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To discover Africa’s biodiversity, look to the soil

January 16th, 2017 / AllAfica.com

South Africa is finally embarking on a long-overdue initiative: mapping the incredible biodiversity in Africa’s soils. It will document the microbial life hidden in the ground in sub-Saharan Africa, and the data it derives could help solve the continent’s crisis of hunger and food insecurity, and give birth to a …

African countries should access economic benefits of biodiversity

January 6th, 2017 / Leadership, Nigeria

The 13th Conference of Parties (COP-13) to the UN Convention on Biodiversity (CBD), held recently in Cancun, Mexico. It also featured two sub-conferences aimed at protecting the world’s natural habitat and maximising it’s economic benefits. Executive Secretary of the CBD, Braulio F. de Souza Dias in this …

Safeguarding of biodiversity must be integrated across agricultural sectors

December 23rd, 2016 / Zimbabwe Star

Governments from 167 countries have given unprecedented recognition to the need to protect biodiversity across the agricultural sectors as a key action to achieve sustainable development, including ensuring food security and addressing climate change.
Meeting in Cancun, Mexico at the UN Biodiversity Conference (CBD COP13) which ended on 17 December, governments …

The (shrinking) garden of Earthly delights

October 31st, 2016 / Claudia Canales, B4FA

This periodic blog will discuss food security, with a specific focus on how plant genetic research might contribute to addressing the challenge of feeding a fast-growing global population in increasingly uncertain climatic conditions.
Achieving food security is a complex problem that goes far beyond just producing more food. Its realisation …

GMOs=Monoculture=Bio-disaster? Time to revise simplistic ideological narrative

October 28th, 2016 / Genetic Literacy Project, US

Anti-GMO activists have long claimed that genetic modifications are responsible for the extinction of species and losses of diversity that have been plaguing the planet for some 10,000 years now. They pushed through a critical set of precautionary principle-based claims critical of GMOs at the Cartagena protocol on biosafety to …

African livestock breeds in trouble of extinction

September 16th, 2016 / African Farming, UK

FoodTank have released a scathing report on the state of many of Africa’s cattle breeds. The not-for-profit has recently released a list of 35 species which are about to become extinct. In addition to this, according to the U.N Food and Agricultural Organization (FAO), close to 17 per cent of …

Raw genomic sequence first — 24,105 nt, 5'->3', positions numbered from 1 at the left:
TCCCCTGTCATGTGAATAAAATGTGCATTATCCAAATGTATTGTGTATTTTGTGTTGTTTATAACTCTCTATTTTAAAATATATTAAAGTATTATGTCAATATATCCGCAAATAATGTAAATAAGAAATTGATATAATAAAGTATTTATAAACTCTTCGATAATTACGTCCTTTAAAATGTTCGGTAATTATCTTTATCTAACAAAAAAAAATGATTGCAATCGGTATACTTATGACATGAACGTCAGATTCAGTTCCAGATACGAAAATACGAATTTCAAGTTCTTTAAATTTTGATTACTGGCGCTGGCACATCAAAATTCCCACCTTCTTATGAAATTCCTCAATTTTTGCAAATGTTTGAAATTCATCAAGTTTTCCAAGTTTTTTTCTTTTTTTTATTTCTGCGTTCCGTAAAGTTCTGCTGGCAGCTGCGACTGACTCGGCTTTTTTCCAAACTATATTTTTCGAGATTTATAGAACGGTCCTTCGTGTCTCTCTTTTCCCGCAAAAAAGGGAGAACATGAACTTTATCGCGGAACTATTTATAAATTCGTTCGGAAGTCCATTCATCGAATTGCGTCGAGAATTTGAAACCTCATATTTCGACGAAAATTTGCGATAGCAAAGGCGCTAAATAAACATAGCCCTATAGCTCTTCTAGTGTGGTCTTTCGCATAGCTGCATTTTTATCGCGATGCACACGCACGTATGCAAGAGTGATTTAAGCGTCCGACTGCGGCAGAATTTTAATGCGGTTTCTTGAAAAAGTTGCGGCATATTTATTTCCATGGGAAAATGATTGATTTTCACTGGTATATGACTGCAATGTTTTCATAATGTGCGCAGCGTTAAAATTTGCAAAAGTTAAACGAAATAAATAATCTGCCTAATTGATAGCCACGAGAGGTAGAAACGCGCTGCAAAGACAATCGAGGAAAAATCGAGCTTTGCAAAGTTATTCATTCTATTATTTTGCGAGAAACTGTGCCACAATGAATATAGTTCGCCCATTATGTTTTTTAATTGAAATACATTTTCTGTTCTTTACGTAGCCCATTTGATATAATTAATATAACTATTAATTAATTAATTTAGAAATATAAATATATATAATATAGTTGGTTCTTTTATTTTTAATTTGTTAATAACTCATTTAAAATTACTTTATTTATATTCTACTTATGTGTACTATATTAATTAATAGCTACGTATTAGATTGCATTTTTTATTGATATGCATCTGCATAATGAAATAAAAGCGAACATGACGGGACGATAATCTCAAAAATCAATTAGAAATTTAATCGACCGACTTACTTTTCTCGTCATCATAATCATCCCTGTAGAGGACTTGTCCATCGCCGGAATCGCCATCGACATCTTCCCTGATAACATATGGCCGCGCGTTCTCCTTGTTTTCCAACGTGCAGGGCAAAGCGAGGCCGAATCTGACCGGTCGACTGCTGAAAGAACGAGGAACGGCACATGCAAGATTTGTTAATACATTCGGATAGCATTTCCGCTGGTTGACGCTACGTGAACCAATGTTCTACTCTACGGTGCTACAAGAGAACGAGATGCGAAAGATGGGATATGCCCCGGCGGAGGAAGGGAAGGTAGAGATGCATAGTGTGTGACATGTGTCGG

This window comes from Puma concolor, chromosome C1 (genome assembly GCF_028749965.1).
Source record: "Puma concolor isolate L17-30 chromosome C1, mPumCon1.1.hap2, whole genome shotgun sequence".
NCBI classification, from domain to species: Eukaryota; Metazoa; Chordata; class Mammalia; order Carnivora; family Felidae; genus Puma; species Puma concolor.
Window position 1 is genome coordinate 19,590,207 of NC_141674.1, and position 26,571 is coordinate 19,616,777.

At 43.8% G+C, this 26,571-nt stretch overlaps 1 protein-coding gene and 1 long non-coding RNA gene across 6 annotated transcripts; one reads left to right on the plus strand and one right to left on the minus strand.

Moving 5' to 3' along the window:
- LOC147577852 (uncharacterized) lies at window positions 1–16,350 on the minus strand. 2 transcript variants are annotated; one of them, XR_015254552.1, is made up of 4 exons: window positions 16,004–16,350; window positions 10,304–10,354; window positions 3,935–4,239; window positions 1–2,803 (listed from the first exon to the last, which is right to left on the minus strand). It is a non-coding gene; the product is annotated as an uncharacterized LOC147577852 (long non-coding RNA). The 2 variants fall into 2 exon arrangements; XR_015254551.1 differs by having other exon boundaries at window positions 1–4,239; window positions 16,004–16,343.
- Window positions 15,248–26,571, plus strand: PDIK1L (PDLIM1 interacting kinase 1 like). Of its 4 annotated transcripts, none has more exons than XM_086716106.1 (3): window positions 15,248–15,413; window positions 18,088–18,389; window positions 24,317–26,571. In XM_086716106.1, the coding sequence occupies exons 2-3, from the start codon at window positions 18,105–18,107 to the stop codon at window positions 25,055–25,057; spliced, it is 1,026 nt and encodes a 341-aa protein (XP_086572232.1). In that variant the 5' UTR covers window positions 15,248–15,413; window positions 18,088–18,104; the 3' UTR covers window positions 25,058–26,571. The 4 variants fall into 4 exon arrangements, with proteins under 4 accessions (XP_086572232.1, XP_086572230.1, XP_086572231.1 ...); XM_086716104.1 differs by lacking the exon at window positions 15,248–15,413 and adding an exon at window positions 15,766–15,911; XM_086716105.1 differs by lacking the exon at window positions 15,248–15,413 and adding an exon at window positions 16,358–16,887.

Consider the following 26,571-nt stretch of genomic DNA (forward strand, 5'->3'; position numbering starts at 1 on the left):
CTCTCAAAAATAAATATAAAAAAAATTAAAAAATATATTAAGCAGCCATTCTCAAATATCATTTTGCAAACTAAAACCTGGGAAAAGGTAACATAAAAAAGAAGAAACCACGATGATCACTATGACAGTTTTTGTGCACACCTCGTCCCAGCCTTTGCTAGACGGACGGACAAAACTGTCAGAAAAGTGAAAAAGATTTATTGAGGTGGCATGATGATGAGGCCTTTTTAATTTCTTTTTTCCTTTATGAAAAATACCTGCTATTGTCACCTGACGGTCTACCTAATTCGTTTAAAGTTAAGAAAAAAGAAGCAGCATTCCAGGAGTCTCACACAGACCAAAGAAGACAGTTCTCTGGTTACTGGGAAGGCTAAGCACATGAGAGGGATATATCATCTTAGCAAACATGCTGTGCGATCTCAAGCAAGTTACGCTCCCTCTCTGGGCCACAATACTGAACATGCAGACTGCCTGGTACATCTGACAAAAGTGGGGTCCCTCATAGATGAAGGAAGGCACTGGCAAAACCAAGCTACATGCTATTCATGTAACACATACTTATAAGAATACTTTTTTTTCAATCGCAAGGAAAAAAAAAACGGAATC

Protecting crop and feed diversity enhances food security while reducing GHGs

March 3rd, 2016 / ILRI, Ethiopia

Crop diversity can be conserved and shared. Scientists know how to do it and at a very limited cost to the world community. It requires global leadership and stronger partnerships and the building of capacities of scientists in the developing world. No country is self-sufficient; successful breeding is highly dependent …

Help improve online data on agricultural biodiversity

October 26th, 2015 / Biodiversity International

In 2015, the GBIF Secretariat and Bioversity International created a ‘Task Group on Data Fitness for Use in Agrobiodiversity’ to improve the quality and quantity of data on the GBIF portal that are important to agricultural biodiversity research and policy communities. These include data on agricultural biodiversity monitoring, gaps in …

Banana extinction is on the horizon once more

October 19th, 2015 / Food World News

Until 1965, the Gros Michel banana cultivar was the world’s most popular, but it became commercially extinct because of the virulent Panama disease. Today’s most popular commercial banana, the Cavendish, was quickly adopted worldwide due to its immunity to Panama disease, but its lack of genetic diversity makes it vulnerable …

Biodiversity reduces human, wildlife diseases and crop pests

June 21st, 2015 / Proceedings of the National Academy of Sciences, US

With infectious diseases increasing worldwide, the need to understand how and why disease outbreaks occur is becoming increasingly important. Looking for answers, a team of biologists found broad evidence that supports the controversial ‘dilution effect hypothesis,’ which suggests that biodiversity limits outbreaks of disease among humans, wildlife and crops. …